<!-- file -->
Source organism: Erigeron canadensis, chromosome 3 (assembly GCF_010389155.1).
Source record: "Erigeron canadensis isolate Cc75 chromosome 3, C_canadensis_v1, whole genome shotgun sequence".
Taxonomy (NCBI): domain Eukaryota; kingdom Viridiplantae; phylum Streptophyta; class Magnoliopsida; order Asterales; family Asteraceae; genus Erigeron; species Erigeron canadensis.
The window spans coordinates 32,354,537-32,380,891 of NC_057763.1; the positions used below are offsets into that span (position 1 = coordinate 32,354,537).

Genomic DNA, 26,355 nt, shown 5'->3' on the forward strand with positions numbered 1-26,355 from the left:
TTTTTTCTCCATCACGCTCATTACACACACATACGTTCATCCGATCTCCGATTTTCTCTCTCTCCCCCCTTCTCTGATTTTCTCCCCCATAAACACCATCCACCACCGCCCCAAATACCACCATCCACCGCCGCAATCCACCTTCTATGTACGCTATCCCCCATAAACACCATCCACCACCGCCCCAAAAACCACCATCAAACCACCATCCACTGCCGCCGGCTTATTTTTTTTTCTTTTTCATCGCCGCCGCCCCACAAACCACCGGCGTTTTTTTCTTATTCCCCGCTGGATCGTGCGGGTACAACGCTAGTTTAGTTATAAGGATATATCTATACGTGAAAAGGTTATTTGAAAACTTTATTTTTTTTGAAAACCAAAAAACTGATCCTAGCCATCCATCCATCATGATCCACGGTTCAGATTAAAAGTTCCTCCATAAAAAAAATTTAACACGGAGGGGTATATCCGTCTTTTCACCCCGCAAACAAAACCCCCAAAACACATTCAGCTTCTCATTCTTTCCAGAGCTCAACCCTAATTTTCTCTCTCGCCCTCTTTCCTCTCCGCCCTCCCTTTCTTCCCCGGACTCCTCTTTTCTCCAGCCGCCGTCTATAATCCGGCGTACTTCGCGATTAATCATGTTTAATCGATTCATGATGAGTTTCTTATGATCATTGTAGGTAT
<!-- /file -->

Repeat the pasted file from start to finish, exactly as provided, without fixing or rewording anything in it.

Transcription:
Source organism: Erigeron canadensis, chromosome 3 (assembly GCF_010389155.1).
Source record: "Erigeron canadensis isolate Cc75 chromosome 3, C_canadensis_v1, whole genome shotgun sequence".
Taxonomy (NCBI): domain Eukaryota; kingdom Viridiplantae; phylum Streptophyta; class Magnoliopsida; order Asterales; family Asteraceae; genus Erigeron; species Erigeron canadensis.
The window spans coordinates 32,354,537-32,380,891 of NC_057763.1; the positions used below are offsets into that span (position 1 = coordinate 32,354,537).

Genomic DNA, 26,355 nt, shown 5'->3' on the forward strand with positions numbered 1-26,355 from the left:
TTTTTTCTCCATCACGCTCATTACACACACATACGTTCATCCGATCTCCGATTTTCTCTCTCTCCCCCCTTCTCTGATTTTCTCCCCCATAAACACCATCCACCACCGCCCCAAATACCACCATCCACCGCCGCAATCCACCTTCTATGTACGCTATCCCCCATAAACACCATCCACCACCGCCCCAAAAACCACCATCAAACCACCATCCACTGCCGCCGGCTTATTTTTTTTTCTTTTTCATCGCCGCCGCCCCACAAACCACCGGCGTTTTTTTCTTATTCCCCGCTGGATCGTGCGGGTACAACGCTAGTTTAGTTATAAGGATATATCTATACGTGAAAAGGTTATTTGAAAACTTTATTTTTTTTGAAAACCAAAAAACTGATCCTAGCCATCCATCCATCATGATCCACGGTTCAGATTAAAAGTTCCTCCATAAAAAAAATTTAACACGGAGGGGTATATCCGTCTTTTCACCCCGCAAACAAAACCCCCAAAACACATTCAGCTTCTCATTCTTTCCAGAGCTCAACCCTAATTTTCTCTCTCGCCCTCTTTCCTCTCCGCCCTCCCTTTCTTCCCCGGACTCCTCTTTTCTCCAGCCGCCGTCTATAATCCGGCGTACTTCGCGATTAATCATGTTTAATCGATTCATGATGAGTTTCTTATGATCATTGTAGGTAT